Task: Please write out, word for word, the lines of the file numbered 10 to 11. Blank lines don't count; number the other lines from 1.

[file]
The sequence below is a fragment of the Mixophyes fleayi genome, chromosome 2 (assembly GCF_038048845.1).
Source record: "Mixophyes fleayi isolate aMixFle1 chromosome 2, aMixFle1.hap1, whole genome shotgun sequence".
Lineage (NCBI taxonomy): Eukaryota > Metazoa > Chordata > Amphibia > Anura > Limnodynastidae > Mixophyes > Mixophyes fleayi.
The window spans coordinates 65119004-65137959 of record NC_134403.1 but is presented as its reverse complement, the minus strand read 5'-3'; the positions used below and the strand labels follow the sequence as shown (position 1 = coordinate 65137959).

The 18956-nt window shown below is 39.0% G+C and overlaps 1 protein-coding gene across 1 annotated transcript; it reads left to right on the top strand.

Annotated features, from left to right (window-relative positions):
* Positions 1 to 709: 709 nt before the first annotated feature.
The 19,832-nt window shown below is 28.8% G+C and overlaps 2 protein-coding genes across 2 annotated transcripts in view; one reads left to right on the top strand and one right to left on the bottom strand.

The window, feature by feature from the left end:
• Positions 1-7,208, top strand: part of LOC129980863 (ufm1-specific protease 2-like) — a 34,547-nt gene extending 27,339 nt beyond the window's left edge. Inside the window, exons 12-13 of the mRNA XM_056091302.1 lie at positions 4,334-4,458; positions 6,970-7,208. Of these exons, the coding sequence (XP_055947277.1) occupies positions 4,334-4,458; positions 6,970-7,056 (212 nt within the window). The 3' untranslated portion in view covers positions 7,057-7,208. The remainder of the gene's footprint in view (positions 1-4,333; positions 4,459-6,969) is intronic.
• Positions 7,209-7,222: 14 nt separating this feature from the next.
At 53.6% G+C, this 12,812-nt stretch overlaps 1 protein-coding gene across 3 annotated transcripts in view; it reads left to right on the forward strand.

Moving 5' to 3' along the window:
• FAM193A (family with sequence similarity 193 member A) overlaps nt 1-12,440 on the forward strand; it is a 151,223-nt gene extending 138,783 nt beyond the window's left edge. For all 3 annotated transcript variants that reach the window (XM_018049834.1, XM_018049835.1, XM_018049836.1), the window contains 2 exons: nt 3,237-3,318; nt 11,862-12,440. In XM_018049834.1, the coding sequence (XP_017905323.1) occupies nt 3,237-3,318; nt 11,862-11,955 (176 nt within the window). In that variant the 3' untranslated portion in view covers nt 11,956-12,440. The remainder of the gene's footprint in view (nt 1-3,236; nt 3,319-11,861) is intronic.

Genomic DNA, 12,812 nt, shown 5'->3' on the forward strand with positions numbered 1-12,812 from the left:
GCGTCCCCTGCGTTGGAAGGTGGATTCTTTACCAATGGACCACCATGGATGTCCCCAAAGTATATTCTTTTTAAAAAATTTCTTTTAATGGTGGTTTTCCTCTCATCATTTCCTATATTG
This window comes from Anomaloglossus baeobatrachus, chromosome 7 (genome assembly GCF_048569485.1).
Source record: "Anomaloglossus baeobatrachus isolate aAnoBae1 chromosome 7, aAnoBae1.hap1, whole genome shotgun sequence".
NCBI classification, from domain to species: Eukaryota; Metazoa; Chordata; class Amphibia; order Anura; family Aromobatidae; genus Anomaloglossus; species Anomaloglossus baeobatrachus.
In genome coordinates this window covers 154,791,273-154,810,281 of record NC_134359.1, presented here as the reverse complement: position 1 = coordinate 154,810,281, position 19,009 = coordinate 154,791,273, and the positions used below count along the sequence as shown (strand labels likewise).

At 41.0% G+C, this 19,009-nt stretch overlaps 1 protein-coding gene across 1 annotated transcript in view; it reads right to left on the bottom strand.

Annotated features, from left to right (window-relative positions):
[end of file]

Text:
• Positions 1-7,208, top strand: part of LOC129980863 (ufm1-specific protease 2-like) — a 34,547-nt gene extending 27,339 nt beyond the window's left edge. Inside the window, exons 12-13 of the mRNA XM_056091302.1 lie at positions 4,334-4,458; positions 6,970-7,208. Of these exons, the coding sequence (XP_055947277.1) occupies positions 4,334-4,458; positions 6,970-7,056 (212 nt within the window). The 3' untranslated portion in view covers positions 7,057-7,208. The remainder of the gene's footprint in view (positions 1-4,333; positions 4,459-6,969) is intronic.
• Positions 7,209-7,222: 14 nt separating this feature from the next.